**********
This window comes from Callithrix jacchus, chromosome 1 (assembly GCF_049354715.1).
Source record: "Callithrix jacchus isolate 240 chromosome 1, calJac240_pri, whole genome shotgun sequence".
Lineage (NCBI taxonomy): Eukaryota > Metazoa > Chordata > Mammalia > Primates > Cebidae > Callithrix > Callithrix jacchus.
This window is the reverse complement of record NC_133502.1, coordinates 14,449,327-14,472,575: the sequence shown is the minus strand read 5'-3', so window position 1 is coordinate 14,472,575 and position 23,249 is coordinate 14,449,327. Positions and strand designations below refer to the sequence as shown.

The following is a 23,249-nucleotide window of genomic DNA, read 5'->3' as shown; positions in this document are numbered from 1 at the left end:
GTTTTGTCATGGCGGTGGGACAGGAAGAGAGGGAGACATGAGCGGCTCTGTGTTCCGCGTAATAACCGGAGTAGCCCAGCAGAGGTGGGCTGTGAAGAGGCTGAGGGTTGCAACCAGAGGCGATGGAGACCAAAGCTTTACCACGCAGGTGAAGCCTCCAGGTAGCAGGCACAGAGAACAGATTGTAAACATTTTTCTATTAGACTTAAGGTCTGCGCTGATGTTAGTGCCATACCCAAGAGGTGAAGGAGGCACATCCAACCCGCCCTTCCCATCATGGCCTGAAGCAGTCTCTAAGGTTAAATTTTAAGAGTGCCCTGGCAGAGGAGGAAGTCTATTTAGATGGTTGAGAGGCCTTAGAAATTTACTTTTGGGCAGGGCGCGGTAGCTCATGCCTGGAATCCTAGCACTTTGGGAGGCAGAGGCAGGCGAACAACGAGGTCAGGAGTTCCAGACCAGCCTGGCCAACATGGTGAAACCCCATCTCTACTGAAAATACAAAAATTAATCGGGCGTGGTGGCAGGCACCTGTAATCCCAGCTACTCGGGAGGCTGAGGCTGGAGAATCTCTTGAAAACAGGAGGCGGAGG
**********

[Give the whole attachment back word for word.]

This window comes from Callithrix jacchus, chromosome 1 (assembly GCF_049354715.1).
Source record: "Callithrix jacchus isolate 240 chromosome 1, calJac240_pri, whole genome shotgun sequence".
Lineage (NCBI taxonomy): Eukaryota > Metazoa > Chordata > Mammalia > Primates > Cebidae > Callithrix > Callithrix jacchus.
This window is the reverse complement of record NC_133502.1, coordinates 14,449,327-14,472,575: the sequence shown is the minus strand read 5'-3', so window position 1 is coordinate 14,472,575 and position 23,249 is coordinate 14,449,327. Positions and strand designations below refer to the sequence as shown.

The following is a 23,249-nucleotide window of genomic DNA, read 5'->3' as shown; positions in this document are numbered from 1 at the left end:
GTTTTGTCATGGCGGTGGGACAGGAAGAGAGGGAGACATGAGCGGCTCTGTGTTCCGCGTAATAACCGGAGTAGCCCAGCAGAGGTGGGCTGTGAAGAGGCTGAGGGTTGCAACCAGAGGCGATGGAGACCAAAGCTTTACCACGCAGGTGAAGCCTCCAGGTAGCAGGCACAGAGAACAGATTGTAAACATTTTTCTATTAGACTTAAGGTCTGCGCTGATGTTAGTGCCATACCCAAGAGGTGAAGGAGGCACATCCAACCCGCCCTTCCCATCATGGCCTGAAGCAGTCTCTAAGGTTAAATTTTAAGAGTGCCCTGGCAGAGGAGGAAGTCTATTTAGATGGTTGAGAGGCCTTAGAAATTTACTTTTGGGCAGGGCGCGGTAGCTCATGCCTGGAATCCTAGCACTTTGGGAGGCAGAGGCAGGCGAACAACGAGGTCAGGAGTTCCAGACCAGCCTGGCCAACATGGTGAAACCCCATCTCTACTGAAAATACAAAAATTAATCGGGCGTGGTGGCAGGCACCTGTAATCCCAGCTACTCGGGAGGCTGAGGCTGGAGAATCTCTTGAAAACAGGAGGCGGAGG